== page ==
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Publication numberUS4187483 A
Publication typeGrant
Application numberUS 05/938,221
Publication dateFeb 5, 1980
Filing dateAug 30, 1978
Priority dateAug 30, 1978
Publication number05938221, 938221, US 4187483 A, US 4187483A, US-A-4187483, US4187483 A, US4187483A
InventorsC. David Whitney
Original AssigneeWhitney C David
Export CitationBiBTeX, EndNote, RefMan
External Links: USPTO, USPTO Assignment, Espacenet
Multi-throw magnetic reed switch
US 4187483 A
Abstract
The disclosed invention includes a pair of spaced apart parallel plates with a plurality of reed switches lying between and perpendicular to these plates. One of the plates has a hole through it, and the reed switches are spaced around this hole at equal distances from each other. A control arm having a permanent magnet attached thereto protrudes through the hole. This magnet is used to close selectable ones of the reed switches by pivoting the arm about the hole to thereby move the magnet in close proximity with the selected switches.
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Claims(10)
Having described my invention, I now claim:
1. A multi-throw magnetic switch comprising:
a pair of spaced apart parallel plates, one of said plates having a hole through it;
a first plurality of reed switches lying between and perpendicular to said plates, said reed switches being equal distant from said hole and equal distant from each other;
a single control arm having one portion protruding through said hole to approximately midway between said plates, and having a second portion extending above said hole;
a permanent magnet means fixedly mounted on said one portion of said arm at approximately midway between said plates; and
pivot means for allowing said arm to be pivoted about said hole by manually moving said second portion of said arm to thereby move said magnet in close proximity with, and thereby close, selectable ones of said reed switches.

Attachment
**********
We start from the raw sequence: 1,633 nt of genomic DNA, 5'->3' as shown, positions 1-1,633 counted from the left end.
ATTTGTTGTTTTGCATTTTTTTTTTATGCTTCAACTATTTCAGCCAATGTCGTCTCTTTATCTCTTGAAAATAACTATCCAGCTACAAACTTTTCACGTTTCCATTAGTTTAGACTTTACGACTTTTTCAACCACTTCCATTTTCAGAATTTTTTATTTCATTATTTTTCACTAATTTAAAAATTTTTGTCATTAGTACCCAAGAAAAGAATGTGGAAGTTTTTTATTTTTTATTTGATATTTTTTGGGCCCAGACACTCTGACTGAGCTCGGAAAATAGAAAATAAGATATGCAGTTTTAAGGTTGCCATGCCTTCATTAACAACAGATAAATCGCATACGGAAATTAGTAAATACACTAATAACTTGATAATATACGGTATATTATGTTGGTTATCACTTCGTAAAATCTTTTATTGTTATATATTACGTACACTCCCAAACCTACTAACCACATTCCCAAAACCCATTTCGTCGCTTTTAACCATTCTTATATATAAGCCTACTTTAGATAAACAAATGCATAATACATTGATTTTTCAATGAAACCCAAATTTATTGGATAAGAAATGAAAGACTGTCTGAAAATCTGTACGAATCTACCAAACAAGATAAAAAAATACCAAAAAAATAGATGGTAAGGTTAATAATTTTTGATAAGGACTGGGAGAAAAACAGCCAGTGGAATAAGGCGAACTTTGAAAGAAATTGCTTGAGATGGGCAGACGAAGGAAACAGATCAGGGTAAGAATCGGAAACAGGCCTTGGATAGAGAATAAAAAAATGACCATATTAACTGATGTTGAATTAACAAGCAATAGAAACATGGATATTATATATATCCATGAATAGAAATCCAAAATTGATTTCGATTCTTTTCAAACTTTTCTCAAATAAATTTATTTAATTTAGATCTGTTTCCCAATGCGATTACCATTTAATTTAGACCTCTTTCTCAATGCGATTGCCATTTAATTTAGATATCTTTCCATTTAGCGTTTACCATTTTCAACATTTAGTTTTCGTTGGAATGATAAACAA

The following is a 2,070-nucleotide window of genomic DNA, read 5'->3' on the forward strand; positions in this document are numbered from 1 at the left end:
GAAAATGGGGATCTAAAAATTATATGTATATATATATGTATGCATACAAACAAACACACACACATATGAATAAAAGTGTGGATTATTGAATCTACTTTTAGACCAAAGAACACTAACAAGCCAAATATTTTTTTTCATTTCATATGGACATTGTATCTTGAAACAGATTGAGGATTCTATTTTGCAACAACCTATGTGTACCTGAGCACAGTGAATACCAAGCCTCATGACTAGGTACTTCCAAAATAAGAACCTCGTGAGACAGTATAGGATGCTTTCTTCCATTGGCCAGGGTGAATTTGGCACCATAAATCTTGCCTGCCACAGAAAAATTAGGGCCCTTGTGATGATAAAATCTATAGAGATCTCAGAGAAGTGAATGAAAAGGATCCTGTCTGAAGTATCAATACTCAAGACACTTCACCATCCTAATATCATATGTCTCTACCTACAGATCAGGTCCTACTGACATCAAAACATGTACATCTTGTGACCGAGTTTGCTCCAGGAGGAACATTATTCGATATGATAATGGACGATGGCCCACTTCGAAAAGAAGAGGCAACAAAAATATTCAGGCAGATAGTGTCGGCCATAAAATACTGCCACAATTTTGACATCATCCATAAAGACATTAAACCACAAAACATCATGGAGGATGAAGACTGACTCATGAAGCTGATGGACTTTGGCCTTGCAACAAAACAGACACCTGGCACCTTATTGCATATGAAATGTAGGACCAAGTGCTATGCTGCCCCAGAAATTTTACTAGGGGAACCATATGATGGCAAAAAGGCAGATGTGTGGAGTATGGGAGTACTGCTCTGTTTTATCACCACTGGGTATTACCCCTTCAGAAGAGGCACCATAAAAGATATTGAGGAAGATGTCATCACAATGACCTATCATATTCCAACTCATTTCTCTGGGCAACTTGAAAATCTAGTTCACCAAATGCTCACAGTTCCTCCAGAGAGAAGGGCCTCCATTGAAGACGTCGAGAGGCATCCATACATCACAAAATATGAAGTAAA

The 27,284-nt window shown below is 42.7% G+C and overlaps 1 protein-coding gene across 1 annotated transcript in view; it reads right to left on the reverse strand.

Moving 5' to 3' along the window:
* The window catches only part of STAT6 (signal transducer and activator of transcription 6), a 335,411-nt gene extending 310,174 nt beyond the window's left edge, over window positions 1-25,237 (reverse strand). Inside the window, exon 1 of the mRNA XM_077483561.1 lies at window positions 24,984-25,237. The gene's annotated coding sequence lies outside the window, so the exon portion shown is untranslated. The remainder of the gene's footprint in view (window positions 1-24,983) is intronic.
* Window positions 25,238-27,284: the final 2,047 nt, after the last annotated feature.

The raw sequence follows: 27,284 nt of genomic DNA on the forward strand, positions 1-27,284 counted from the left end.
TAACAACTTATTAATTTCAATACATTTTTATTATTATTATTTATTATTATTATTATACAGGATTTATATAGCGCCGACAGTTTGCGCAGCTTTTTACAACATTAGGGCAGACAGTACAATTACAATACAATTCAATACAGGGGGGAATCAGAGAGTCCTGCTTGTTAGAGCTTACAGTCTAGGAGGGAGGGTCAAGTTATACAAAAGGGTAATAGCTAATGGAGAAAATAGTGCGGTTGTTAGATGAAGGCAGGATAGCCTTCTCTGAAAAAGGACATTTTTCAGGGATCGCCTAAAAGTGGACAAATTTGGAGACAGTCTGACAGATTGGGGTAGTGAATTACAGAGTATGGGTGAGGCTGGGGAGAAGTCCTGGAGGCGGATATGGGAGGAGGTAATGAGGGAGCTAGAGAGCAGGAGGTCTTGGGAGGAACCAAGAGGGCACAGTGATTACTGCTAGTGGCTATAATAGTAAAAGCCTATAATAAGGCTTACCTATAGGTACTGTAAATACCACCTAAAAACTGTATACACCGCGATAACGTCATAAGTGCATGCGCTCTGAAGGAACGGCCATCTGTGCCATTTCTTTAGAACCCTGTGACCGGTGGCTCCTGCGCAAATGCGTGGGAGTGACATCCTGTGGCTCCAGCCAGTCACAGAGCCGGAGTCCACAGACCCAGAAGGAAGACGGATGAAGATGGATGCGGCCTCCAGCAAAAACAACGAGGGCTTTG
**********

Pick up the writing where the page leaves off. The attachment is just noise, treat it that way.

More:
2. A multi-throw switch according to claim 1, wherein said plurality of reed switches consists of four switches equally spaced around said magnet.
3. A multi-throw switch according to claim 2, wherein said magnet means has a magnetic field strength sufficient to close two consecutive ones of said reed switches when said magnet is moved miday therebetween by said control arm.
4. A multi-throw switch according to claim 2, wherein said magnet means has a magnetic field strength that closes none of said reed switches when said magnet is moved midway between two consecutive ones of said reed switches.
5. A multi-throw switch according to claim 1, and further including a second plurality of reed switches with respective ones of said second plurality lying alongside corresponding ones of said first plurality to thereby form a plurality of reed switch pairs.
6. A multi-throw switch according to claim 5, wherein said plurality of reed switches pairs consists of four pairs equally spaced around said magnet.
7. A multi-throw switch according to claim 6, wherein said magnet means has a magnetic field strength sufficient to close any two consecutive pairs of said reed switches when said magnet is moved midway therebetween by said control arm.
8. A multi-throw switch according to claim 6, wherein said magnet means has a magnetic field that closes none of said pairs of reed switches when said magnet is moved midway between two consecutive pairs of said reed switches.
9. A multi-throw switch according to claim 1, wherein said pivot means is a ball joint between said first portion and said second portion of said control arm.
10. A multi-throw switch according to claim 1, wherein each reed switch of said plurality is an encapsulated reed switch.
Description
BACKGROUND OF THE INVENTION

This invention relates to multi-throw switches, and more particularly to multi-throw switches that are operated by movement of a single control arm. Multi-throw switches include, for example, a single-pole-quadra-throw switch and a quadra-pole-quadra-throw switch. Basically, the former may be represented schematically by four separate momentary contact switches; while the latter may be represented schematically by four separate pairs of momentary contact switches. Preferably, these separate switches or switch pairs are somehow selectively opened and closed in response to movement of a single control arm.